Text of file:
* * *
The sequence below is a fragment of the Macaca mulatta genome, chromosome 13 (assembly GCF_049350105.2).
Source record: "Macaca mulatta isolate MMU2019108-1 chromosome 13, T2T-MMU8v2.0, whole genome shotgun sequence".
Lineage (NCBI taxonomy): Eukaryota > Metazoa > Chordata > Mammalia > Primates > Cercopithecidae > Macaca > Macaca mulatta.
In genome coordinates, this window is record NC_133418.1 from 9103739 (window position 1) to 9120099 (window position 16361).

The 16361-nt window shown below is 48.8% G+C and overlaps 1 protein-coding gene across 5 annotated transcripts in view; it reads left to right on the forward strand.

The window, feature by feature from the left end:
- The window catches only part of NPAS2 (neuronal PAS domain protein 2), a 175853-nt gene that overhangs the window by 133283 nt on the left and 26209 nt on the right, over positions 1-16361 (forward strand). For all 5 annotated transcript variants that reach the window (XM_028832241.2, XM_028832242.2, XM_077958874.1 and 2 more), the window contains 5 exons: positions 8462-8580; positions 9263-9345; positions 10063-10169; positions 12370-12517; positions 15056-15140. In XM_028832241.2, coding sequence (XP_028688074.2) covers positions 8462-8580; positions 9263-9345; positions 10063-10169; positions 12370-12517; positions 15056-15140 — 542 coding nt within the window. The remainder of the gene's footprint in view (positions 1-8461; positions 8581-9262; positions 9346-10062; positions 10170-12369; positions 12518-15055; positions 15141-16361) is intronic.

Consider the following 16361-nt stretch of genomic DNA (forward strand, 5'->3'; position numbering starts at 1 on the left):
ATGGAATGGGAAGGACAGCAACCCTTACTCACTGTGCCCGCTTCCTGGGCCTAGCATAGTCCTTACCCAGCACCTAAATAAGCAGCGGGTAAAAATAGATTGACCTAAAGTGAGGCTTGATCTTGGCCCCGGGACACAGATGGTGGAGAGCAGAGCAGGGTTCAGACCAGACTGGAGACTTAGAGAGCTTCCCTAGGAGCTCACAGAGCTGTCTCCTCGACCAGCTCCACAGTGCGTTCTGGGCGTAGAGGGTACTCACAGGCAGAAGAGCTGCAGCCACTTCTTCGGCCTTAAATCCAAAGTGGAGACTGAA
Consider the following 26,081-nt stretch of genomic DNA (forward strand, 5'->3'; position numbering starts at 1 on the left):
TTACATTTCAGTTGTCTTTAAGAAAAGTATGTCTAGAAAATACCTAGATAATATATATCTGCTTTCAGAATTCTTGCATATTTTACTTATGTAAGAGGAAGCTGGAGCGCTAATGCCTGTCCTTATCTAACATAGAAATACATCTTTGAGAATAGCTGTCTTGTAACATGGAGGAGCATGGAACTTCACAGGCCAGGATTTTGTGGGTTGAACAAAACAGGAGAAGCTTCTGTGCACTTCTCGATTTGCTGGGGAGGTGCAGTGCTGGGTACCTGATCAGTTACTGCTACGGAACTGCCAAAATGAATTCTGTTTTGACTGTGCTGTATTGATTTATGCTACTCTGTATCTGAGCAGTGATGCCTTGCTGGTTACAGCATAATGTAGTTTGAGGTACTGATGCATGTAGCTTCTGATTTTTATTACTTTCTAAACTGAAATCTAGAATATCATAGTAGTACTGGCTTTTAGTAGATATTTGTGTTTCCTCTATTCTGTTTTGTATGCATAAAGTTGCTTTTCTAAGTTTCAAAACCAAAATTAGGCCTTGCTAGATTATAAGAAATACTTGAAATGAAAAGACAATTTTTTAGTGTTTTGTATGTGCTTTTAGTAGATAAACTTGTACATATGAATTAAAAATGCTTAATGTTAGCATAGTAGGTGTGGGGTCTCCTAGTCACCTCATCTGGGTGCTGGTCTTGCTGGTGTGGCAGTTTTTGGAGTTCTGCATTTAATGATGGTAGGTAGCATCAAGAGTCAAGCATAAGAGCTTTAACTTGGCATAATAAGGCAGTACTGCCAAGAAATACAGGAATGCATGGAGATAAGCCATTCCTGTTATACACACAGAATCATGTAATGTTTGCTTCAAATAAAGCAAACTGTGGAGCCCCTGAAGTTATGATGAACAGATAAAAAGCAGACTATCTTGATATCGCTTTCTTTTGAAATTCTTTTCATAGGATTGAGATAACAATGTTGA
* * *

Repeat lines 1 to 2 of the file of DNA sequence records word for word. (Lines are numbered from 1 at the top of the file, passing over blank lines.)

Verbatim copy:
The sequence below is a fragment of the Macaca mulatta genome, chromosome 13 (assembly GCF_049350105.2).
Source record: "Macaca mulatta isolate MMU2019108-1 chromosome 13, T2T-MMU8v2.0, whole genome shotgun sequence".